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19 of 21 people found the following review helpful
5.0 out of 5 stars Excellent! I loved it!
This book, you must understand, was written with Iaido practitioners in mind and is inadequate for anyone wanting to learn killing techniques. To understand this book, the reader should have some understanding of Iaido's history. At the height of Samurai power and the golden age of martial arts, anything to do with the sword came under Ken-jutsu. But it was in the...
Published on 13 Nov 2002 by MR A A NACROUR

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7 of 8 people found the following review helpful
3.0 out of 5 stars Iaido
I agree with the other reviews, in that you cannot learn Iaido solely from a book and if you want to truly study this, or indeed any other martial art, then you must seek out a dojo. However, the benefits of having reference material for when you are practicing at home, cannot be stressed enough. This is especially true for beginners, because having been shown a number...
Published on 8 April 2005 by Christopher John


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19 of 21 people found the following review helpful
5.0 out of 5 stars Excellent! I loved it!, 13 Nov 2002
This review is from: The Art of Japanese Swordsmanship: Manual of Eishin-Ryo Iaido (Martial Arts) (Paperback)
This book, you must understand, was written with Iaido practitioners in mind and is inadequate for anyone wanting to learn killing techniques. To understand this book, the reader should have some understanding of Iaido's history. At the height of Samurai power and the golden age of martial arts, anything to do with the sword came under Ken-jutsu. But it was in the 16th/17th century that a Samurai named Hayashizaki Jinsuke Shigenobu who started a school called Muso Jikiden-ryu and began teaching an art called Batto-jutsu. In time, this art came to be known as Iai-jutsu, although there was no major difference in the techniques. Some schools continue, to this day, to call it Batto-jutsu or Iai-jutsu but, the Tokugawa Shogun came into power in 1603, they imposed a long reign of peace lasting 265 years. Because of this long peace, the Samurai had to calm down a bit, stop looking for techniques that would kill. Such techniques were useless in a society where peace was so absolute. So, they started lookin for a deeper meaning to their martial arts, giving Iai-jutsu, the name of Iaido. The word "do" means "Way" as in a spiritual way and so the art lost its lethal intent and turned far more into an art form instead of combat techniques.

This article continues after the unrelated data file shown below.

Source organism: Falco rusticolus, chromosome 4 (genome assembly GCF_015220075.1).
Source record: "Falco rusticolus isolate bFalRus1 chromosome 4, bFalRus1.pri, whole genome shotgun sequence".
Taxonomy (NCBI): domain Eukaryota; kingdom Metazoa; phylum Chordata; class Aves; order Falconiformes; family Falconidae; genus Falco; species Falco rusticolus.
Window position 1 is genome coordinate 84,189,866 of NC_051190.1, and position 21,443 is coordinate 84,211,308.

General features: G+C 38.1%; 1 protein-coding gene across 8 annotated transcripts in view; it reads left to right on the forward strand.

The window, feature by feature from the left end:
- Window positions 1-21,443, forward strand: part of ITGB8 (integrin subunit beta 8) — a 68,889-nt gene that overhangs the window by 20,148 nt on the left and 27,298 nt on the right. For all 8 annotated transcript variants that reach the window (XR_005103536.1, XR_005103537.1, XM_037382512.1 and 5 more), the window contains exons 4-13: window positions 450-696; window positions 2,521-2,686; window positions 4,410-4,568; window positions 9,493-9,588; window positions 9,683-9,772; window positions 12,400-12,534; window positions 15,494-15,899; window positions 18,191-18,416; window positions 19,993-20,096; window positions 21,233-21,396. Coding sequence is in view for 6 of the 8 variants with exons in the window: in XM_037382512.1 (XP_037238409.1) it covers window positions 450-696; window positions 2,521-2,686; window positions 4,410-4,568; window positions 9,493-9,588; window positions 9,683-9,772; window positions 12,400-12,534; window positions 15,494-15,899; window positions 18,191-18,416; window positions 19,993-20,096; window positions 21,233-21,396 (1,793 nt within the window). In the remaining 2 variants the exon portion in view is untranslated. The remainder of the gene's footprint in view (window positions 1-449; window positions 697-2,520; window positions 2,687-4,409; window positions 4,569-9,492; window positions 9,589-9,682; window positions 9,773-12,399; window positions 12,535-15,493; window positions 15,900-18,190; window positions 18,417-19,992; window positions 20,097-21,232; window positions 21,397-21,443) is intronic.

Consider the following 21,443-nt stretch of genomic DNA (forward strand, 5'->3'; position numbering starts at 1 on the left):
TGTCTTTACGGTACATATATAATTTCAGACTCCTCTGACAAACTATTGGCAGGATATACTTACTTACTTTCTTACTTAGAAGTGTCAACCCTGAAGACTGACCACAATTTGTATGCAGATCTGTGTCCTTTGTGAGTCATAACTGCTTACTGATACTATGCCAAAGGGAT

Iaido is more for spiritual people. Personally, I thought the diagrams are great! But still there are always the tiny little nagging details in Iaido that only a Sensei can instruct so if you're serious about studying Iaido, find a master; if you just want to practice it as a pass-time use a book! It costs less.
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7 of 8 people found the following review helpful
3.0 out of 5 stars Iaido, 8 April 2005
By 
Christopher John (UK) - See all my reviews
(REAL NAME)   
This review is from: The Art of Japanese Swordsmanship: Manual of Eishin-Ryo Iaido (Martial Arts) (Paperback)